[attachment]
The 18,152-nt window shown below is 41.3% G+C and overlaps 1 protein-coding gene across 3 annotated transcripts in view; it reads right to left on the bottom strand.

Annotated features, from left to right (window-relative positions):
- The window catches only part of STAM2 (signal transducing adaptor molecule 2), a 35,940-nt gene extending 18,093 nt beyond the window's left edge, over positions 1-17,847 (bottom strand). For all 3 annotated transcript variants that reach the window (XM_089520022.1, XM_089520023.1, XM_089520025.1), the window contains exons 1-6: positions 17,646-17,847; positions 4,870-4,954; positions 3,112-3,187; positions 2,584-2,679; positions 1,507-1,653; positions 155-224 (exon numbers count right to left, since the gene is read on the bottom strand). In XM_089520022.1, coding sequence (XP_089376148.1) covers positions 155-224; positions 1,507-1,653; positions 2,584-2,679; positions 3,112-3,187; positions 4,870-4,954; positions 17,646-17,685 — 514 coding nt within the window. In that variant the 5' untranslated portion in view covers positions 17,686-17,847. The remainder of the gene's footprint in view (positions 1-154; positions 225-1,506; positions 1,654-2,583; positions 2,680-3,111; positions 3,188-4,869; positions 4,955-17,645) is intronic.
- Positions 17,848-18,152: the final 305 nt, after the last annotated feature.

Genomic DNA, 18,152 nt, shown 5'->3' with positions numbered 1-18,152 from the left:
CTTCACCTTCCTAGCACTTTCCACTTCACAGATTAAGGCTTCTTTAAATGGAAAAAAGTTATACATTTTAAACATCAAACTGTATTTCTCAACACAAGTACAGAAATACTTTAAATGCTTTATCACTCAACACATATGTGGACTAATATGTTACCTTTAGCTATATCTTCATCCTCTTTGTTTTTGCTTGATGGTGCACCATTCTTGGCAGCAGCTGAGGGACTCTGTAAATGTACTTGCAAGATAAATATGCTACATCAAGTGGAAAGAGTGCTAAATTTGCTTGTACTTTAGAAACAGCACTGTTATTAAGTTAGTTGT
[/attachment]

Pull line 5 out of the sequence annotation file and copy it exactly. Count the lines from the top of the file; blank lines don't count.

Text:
Genomic DNA, 18,152 nt, shown 5'->3' with positions numbered 1-18,152 from the left: